As exploration and production companies scurry to extract higher volumes of natural gas from the ground to meet the nation’s voracious demand, coalbed methane production in the Powder River Basin of Wyoming and southern Montana continues to increase as conservative estimates of the basin’s reserves from the late 1980s through the mid-1990s continue to fall by the wayside, according to Energy and Environmental Analysis (EEA).
In EEA’s Monthly Gas Update, the company said the Powder River Basin has “excellent potential” in both the near and long term because of the area’s size. In the near term, the analyst group pointed out that there are currently several thousand wells that have been drilled, but are not yet in production. EEA predicts that there are approximately 8,000 wells, with 5,000-to-5,500 producing and 2,500-to-3,000 awaiting hook-up.
Beyond the current development, the EEA pointed out that well spacing of 80 acres (8 per square mile) allows for the potential for thousands of additional wells.
As early as 1995, an assessment of the basin conducted in a Wyoming state geological survey said there was only a few Tcf to be had, while the Potential Gas Committee estimated the potential at only 6 Tcf.
“These estimates are now known to be far too conservative, and, based upon a Wyoming Geological Survey assessment, EEA estimates basinwide recovery of 15-to-20 Tcf,” the EEA report said. “At a well recovery of 500 MMcf, this equates to the potential for 30,000 to 40,000 producing wells.”
For the Powder River Basin, EEA estimated the 2000 production rate grew by 25 MMcf/d per month from 260 MMcf/d in January to 560 MMcf/d during December. April 2001 is estimated to be 600 MMcf/d.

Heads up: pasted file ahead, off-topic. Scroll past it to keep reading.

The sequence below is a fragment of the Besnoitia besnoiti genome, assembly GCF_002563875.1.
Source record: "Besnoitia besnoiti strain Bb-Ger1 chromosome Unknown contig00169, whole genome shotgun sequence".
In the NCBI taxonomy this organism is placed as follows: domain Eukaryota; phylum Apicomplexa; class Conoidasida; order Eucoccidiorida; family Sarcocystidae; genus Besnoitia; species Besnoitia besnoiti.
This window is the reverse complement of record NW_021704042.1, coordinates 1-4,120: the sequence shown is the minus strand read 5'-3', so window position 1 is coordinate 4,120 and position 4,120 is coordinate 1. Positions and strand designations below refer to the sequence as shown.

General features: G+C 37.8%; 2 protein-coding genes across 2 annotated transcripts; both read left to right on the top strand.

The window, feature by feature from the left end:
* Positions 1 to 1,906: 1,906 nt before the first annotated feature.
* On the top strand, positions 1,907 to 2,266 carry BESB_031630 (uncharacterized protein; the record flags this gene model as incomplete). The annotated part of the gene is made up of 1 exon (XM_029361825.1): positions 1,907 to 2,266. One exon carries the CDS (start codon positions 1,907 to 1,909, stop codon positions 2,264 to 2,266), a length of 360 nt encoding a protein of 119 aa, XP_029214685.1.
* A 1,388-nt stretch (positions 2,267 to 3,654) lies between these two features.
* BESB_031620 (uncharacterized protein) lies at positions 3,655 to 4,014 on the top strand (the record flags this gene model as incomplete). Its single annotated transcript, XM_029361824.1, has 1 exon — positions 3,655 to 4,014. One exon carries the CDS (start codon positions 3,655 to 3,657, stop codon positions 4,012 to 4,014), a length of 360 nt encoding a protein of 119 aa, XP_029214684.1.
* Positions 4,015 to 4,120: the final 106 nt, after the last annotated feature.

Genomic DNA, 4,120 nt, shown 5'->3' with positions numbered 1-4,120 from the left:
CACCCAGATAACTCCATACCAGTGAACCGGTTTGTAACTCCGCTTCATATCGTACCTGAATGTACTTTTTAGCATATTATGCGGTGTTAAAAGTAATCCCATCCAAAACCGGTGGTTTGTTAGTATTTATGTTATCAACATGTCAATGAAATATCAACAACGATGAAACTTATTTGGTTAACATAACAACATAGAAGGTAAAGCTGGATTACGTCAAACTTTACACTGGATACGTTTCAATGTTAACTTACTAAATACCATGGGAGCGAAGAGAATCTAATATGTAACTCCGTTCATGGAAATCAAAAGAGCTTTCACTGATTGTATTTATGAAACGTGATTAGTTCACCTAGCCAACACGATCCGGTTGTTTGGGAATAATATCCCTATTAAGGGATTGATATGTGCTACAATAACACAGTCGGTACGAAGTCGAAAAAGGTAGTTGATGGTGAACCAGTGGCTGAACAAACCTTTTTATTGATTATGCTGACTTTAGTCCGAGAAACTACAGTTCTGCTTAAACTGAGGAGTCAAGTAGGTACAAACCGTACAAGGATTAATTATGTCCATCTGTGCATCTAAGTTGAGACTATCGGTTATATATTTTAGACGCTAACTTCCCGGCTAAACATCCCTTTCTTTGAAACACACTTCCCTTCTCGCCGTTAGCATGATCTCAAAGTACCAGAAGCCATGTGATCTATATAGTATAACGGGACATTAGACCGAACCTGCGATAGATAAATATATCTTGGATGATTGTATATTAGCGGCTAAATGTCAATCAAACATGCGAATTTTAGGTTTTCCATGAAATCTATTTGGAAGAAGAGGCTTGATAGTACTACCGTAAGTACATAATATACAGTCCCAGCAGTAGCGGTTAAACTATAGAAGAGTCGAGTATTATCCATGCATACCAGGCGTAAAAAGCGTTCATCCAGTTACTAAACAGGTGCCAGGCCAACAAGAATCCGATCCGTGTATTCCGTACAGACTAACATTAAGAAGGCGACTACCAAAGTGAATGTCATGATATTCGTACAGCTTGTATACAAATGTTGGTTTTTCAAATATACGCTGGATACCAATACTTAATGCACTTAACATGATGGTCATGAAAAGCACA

During the remainder of this year, the group expects production from the basin to remain at a plateau of around 600 MMcf/d, or approximately the April level. In the fourth quarter of 2001, EEA predicts production will ramp up sharply, due to the addition of new pipeline capacity from the basin, and in 2002, gas production from the basin will climb to more than 1.2 Bcf/d.
For 1999 and most of 2000, EEA highlighted the most active operators in the basin by the number of new producing wells the company had. The study found the most active operators are Barrett Resources Corp.(1,284 wells), USX/Marathon Group (664), Devon Energy Corp. (304), Redstone Resources Corp. (293), CMS Oil and Gas Co.(162), and Yates Petroleum Corp.(140).
However, the amount of production in the basin is expected to increase greatly by next year and there are major transmission capacity constraints that need to be dealt with, EEA reported.
To the south of the Powder River Basin, the Cheyenne hub area is bottlenecked due to capacity constraints on the Trailblazer system (see NGI, June 19, 2000). Kinder Morgan plans to expand Trailblazer, but it is believed that this expansion still will be inadequate, EEA said. Colorado Interstate Gas also has plans to further expand its Medicine Bow Lateral pipeline by a reported 675 MMcf/d, with the expansion scheduled for completion this December (see NGI, Oct. 2, 2000). To alleviate the outlet bottleneck, the Northern Border Group has proposed a new Bison pipeline, extending 325 miles to the north from Gillette to connect with Northern Border in Montana (see NGI, Nov. 6, 2000).
EEA said it believes that the pipeline bottleneck will continue for the remainder of this year, but will improve in the early months of 2002.
“Production growth will slow or flatten until additional transportation capacity is available late in the year,” the company said in its report. “At that time, production growth will continue and basin production is expected to reach 1.2 Bcf/d by the end of next year. Longer term, the play has the potential to achieve the 2.5+ Bcf/d level, assuming no major setbacks such as unanticipated levels of water-related development restrictions.”
For more information on EEA’s Monthly Gas Update, contact Kevin Petak at (703) 528-1900, or via e-mail at email@example.com.
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